Check out the video. I’ll let it speak for itself.
The main character, played by Jean Dujardin, is George Valentin, a silent movie star who is caught short when the talking film industry takes over. We follow his struggle, as he sees his young paramour, Peppy Miller, rise from obscurity to superstardom. George is a proud, wonderfully played character who is never seen without his dog, Uggie. Everything you’ve heard about this amazing dog is true. He truly has the emotional range of any human character, and is exceptionally funny. The news that he is to retire should send a collective sigh across the film industry. Ms. Berenice Bejo as the glorious Peppy, is a joy to watch, she is emotional, full of sass, melancholic and beautifully aglow, as she drops straight in from the 30s. A small shout out must be said for James Cromwell, who plays the Butler, Clifton, I’ve seen him in so many movies and in each and every one of them he lights up the screen with his warmth and wisdom. The movie is shot, in firm defiance of all modern convention in a small square box, and is scored brilliantly, with leitmotifs we have heard everywhere and love.
I love The Artist, not only because it harkens back to a simpler time, but it allows us to rediscover a golden age of cinema. More importantly serves as a timely reminder for us, that words mean nothing when they are not truly felt and deeply conveyed. My only fear is that this film will spawn a series of imitators, that detract from the beauty of this film, but will never capture the perfection we have found here.
4.5/5 Stars – Exceptional film, brilliantly acted, with a cute animal sidekick.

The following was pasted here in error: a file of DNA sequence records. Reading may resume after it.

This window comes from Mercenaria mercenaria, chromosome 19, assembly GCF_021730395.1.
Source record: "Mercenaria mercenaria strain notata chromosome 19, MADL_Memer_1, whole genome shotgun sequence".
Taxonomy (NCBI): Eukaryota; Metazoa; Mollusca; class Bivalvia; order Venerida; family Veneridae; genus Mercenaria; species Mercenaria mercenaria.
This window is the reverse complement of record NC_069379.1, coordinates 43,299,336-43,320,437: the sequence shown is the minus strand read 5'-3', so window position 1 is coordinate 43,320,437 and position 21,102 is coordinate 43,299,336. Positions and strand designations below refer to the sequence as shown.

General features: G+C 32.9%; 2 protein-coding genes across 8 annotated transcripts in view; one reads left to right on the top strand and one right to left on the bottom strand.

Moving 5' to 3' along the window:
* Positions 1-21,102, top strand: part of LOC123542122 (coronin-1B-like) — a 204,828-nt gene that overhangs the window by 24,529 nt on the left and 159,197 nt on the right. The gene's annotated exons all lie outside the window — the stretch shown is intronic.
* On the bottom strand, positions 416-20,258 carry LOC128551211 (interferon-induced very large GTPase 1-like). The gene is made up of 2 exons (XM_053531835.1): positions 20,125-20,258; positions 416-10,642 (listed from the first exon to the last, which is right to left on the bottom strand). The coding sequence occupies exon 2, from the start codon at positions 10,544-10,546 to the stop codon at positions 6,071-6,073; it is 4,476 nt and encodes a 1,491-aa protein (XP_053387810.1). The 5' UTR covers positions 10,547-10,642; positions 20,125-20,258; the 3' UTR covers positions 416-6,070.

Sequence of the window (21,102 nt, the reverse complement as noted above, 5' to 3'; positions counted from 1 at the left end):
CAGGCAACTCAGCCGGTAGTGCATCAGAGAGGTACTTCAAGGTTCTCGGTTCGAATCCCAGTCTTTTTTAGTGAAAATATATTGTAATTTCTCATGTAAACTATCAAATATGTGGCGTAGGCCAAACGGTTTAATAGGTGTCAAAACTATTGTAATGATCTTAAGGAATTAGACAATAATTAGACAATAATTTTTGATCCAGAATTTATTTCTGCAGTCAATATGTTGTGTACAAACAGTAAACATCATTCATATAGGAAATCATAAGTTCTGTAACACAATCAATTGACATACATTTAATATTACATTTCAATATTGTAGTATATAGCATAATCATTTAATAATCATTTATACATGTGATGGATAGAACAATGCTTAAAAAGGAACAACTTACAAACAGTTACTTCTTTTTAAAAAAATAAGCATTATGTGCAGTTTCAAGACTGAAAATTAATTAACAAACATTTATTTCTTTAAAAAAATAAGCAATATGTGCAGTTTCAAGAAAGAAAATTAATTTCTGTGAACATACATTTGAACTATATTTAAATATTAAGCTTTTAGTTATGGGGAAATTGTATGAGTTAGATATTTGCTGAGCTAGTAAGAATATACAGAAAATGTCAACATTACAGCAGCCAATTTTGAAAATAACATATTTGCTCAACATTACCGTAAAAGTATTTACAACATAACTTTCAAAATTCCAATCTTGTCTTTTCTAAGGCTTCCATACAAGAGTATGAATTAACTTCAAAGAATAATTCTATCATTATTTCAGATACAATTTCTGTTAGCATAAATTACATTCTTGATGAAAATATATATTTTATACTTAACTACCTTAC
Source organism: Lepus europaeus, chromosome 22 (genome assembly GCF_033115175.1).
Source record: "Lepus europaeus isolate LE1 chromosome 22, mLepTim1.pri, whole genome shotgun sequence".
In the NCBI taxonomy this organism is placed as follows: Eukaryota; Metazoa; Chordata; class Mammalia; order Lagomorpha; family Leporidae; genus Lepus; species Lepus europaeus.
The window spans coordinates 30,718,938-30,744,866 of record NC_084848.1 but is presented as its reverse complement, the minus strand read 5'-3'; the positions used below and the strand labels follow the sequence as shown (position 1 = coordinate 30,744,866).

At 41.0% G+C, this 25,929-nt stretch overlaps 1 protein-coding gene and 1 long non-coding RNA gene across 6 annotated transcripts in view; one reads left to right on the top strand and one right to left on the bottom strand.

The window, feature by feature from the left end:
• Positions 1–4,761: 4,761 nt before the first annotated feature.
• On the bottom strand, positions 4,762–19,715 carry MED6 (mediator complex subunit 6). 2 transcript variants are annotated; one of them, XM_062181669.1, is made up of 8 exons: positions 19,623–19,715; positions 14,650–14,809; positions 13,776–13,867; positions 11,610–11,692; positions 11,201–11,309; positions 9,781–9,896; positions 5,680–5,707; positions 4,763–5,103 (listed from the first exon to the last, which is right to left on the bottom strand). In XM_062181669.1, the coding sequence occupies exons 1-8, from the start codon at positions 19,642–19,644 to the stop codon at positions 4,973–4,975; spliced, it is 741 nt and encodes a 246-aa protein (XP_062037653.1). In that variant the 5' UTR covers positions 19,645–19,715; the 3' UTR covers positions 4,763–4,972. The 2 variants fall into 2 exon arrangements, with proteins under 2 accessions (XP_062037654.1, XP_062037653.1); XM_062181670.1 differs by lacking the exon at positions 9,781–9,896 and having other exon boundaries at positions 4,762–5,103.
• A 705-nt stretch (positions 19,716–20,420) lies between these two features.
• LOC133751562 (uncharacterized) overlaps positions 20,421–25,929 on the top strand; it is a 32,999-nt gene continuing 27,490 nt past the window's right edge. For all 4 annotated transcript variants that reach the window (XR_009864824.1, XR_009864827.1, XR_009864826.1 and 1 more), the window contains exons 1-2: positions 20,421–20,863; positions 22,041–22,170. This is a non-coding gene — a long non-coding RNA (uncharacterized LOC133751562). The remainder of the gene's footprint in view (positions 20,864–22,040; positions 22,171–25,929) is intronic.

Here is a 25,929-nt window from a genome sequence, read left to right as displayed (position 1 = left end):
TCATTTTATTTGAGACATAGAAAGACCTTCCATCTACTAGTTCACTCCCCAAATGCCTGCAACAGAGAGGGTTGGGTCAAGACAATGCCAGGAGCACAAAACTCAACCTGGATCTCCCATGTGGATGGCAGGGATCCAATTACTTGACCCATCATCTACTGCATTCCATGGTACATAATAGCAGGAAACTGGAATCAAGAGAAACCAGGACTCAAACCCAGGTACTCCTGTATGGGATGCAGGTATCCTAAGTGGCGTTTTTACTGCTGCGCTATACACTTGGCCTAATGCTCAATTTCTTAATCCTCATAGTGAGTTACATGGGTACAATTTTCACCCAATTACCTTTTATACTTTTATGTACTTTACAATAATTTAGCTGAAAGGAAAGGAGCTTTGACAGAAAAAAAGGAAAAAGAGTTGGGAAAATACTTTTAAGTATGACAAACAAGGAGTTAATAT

With intense eyes, and an unyielding stare, Ralph Fiennes plays Cais Martius Coriolanus. A powerful general of Rome and glorious victor of many battles. He returns triumphant, to Rome, a man above all. And yet, his flaws, drag him to the bottom. He betrays all, and yet, is brought back into the fold. An act that is ultimately his doom.
This movie is epic in scope and beautiful in moments. The actors bring such reality and yet theatrical gravity to each and every scene. There are so many actors who steal the scene away from Ralph Fiennes. The Mother – Vanessa Redgrave is splendid as the military mother, the woman who loves her son but sends him to fight for his nation, akin to Yue Fei’s Mom, but fiercer and vaguely more sinister. Jessica Chastain with her beautiful range, perfect timing, and looks that mean everything and nothing at once. Brian Cox is phenomenal, and is truly a fantastic shakesperean character. Even the “baddies” played by Gerard Butler and the “other baddies” are truly magnificent. Gerard Butler plays an interesting character, a rougher, less forgiving sort of baddie, who is ultimately an underdog in this fight, but at the same time, a real human being, with the vanities and disappointments of any human being. He plays his role with an aplomb thus far unknown and must ultimately be commended for his incredible subtlety in playing a loud and angry “villian”
Unlike his comedies and earlier work, this play never deals in the absolute. No one is sin free, and no one perfectly tragic or comic, making it a perfect work to survive the ages as a piece for our times. It is ironic of course that Coriolanus is one of Bill Shakespere’s least known works, next to such titans as The Tempest, Lear and Hamlet but with this movie, one hopes things will change and perhaps we shall see Coriolanus being played in more mainstream theatres, as a mature and reflective examination of humanity.
N.B The author has not read Coriolanus, and these opinions are purely from his viewing of the movie.
4.5/5 Stars – An amazing movie with life, love, war, pain, hatred, reunion, all of life’s trials and tribulation in a neat package. I recommend this movie unreservedly.
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Sherlock Holmes: Game of Shadows is a brilliant movie. Well crafted and smart, full of action but nevertheless with a proper plot.